The fix is expected to address a issue in iOS 4 related to radio frequency calibration of the baseband. Readers who saw the original forum discussions say that the issue is believed to occur when switching frequencies; because the lag is allegedly not calibrated correctly, it results in the device reporting "no service" rather than switching to the frequency with the best signal to noise ratio.

    iOS 4 introduced some enhancements to how the baseband selects which frequencies to use, so it makes sense that the error may have crept into those changes. Additionally, this explains why iOS 4 has also caused similar problems for iPhone 3GS users.

  • by DJRumpy (1345787) on Monday June 28, 2010 @02:03PM (#32719544)

    The information I saw stated that they change the antenna priority from 'strongest signal' to 'most reliable', whatever that means. This change was introduced in iOS4. The same issues have also been reported in iPhone 3G and 3GS, which would seem to reinforce the idea that this may be software related. Although having the antenna's outside the case may exaggerate the issue, it does not appear to be the primary factor.

    iPhone 3G: http://www.youtube.com/watch?v=tsfgAXmK0b4 [youtube.com]

    iPhone 3GS: http://www.youtube.com/watch?v=x9ztRup6cLs [youtube.com]

    General YouTube results:

    http://www.youtube.com/results?searc...gnal+ios4&aq=f [youtube.com]

    Additionally, here is the link that I first found reporting the antenna priority change:

    http://www.electronista.com/articles...rly.next.week/ [electronista.com]

    It will be interesting to see how Apple handles this. I recall they had similar issues with frequencies on the first generation iPhone.

    If the issue was strictly related to the external antenna's, we wouldn't be seeing this issue pop up once 3G and 3GS users upgraded to iOS4.

  • by Lunix Nutcase (1092239) on Monday June 28, 2010 @02:08PM (#32719616)

    Except that iOS 4 has caused similar issues with the 3GS models.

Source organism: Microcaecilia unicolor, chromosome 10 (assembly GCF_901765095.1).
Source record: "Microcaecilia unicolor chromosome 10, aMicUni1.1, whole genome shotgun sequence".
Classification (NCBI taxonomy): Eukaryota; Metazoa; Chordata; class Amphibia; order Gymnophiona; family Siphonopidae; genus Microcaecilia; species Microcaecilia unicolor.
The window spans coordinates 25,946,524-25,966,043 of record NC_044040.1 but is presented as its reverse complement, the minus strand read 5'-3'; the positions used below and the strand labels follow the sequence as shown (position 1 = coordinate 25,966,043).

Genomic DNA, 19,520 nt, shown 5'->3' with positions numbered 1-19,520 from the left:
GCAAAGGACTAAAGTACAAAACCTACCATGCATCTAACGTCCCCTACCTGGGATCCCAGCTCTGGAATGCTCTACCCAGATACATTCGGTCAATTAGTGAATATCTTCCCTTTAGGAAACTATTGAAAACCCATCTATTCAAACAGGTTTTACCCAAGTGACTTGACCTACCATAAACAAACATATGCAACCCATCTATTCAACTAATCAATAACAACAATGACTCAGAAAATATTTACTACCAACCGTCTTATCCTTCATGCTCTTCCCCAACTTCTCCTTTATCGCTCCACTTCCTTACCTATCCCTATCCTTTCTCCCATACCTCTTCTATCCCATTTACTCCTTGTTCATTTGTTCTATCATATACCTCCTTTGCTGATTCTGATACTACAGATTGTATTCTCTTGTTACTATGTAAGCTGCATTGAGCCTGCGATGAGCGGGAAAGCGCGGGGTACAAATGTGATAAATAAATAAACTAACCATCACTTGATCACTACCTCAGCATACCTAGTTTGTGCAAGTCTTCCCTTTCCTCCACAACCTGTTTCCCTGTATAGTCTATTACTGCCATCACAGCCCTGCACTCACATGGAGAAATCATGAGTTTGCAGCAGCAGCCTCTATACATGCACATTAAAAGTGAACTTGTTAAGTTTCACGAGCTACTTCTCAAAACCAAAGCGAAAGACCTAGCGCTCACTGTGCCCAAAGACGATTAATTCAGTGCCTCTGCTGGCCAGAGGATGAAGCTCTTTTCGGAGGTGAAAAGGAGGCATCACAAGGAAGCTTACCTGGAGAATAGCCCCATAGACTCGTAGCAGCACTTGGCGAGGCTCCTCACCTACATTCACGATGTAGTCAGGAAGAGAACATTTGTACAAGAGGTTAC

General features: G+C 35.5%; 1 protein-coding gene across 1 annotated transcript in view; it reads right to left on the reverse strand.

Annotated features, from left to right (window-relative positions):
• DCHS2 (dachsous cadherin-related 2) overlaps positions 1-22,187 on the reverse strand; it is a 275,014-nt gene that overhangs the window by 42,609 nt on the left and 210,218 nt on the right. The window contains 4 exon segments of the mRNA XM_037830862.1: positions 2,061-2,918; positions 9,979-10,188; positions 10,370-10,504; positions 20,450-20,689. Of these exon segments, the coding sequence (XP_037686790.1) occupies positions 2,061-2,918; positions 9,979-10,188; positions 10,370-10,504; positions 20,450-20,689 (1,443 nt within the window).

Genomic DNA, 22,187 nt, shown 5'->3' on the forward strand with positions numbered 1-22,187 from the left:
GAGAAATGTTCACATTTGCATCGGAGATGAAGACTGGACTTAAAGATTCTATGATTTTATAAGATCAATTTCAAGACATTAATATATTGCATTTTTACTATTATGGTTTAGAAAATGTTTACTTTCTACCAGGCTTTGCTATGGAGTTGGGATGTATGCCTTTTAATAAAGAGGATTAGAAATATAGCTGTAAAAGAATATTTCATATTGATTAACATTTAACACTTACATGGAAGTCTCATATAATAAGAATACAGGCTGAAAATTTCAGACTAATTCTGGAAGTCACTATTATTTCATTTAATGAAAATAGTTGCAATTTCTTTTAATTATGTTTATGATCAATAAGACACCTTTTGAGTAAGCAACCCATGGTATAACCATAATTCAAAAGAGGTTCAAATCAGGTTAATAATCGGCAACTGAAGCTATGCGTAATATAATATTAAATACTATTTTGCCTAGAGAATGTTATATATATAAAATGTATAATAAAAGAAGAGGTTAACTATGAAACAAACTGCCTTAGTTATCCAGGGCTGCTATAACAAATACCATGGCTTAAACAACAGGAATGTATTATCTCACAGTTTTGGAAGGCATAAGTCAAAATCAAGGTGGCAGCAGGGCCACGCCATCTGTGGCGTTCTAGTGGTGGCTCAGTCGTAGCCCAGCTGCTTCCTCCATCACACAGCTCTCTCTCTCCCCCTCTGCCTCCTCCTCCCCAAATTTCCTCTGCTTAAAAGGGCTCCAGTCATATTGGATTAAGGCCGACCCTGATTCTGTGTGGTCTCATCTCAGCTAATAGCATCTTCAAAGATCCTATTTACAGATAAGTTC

The fix is expected to address a issue in iOS 4 related to radio frequency calibration of the baseband. Readers who saw the original forum discussions say that the issue is believed to occur when switching frequencies; because the lag is allegedly not calibrated correctly, it results in the device reporting "no service" rather than switching to the frequency with the best signal to noise ratio.

    iOS 4 introduced some enhancements to how the baseband selects which frequencies to use, so it makes sense that the error may have crept into those changes. Additionally, this explains why iOS 4 has also caused similar problems for iPhone 3GS users.

  • by jsveiga (465473) on Monday June 28, 2010 @02:10PM (#32719652)

    ... the iPhone 4 was designed to look for towers with lower congestion, even if they might have a weaker signal.

    That sounds strange. Only while in idle mode (no calls in place) a GSM/UMTS phone has some autonomy to select the cell site to which it will "listen" to.

    If the iPhone follows the UMTS standards, while in a call it reports received signal information from neighboring cell sites (or towers) to the network, and the network then decides which cell site(s) the phone will use (or switch to, what is called handoff). The phone has to obey the network's decision, so the only way that the phone software could affect the cell site choices would be to send "fake" (or wrong) received signal information back to the network (which would violate the GSM/UMTS standard).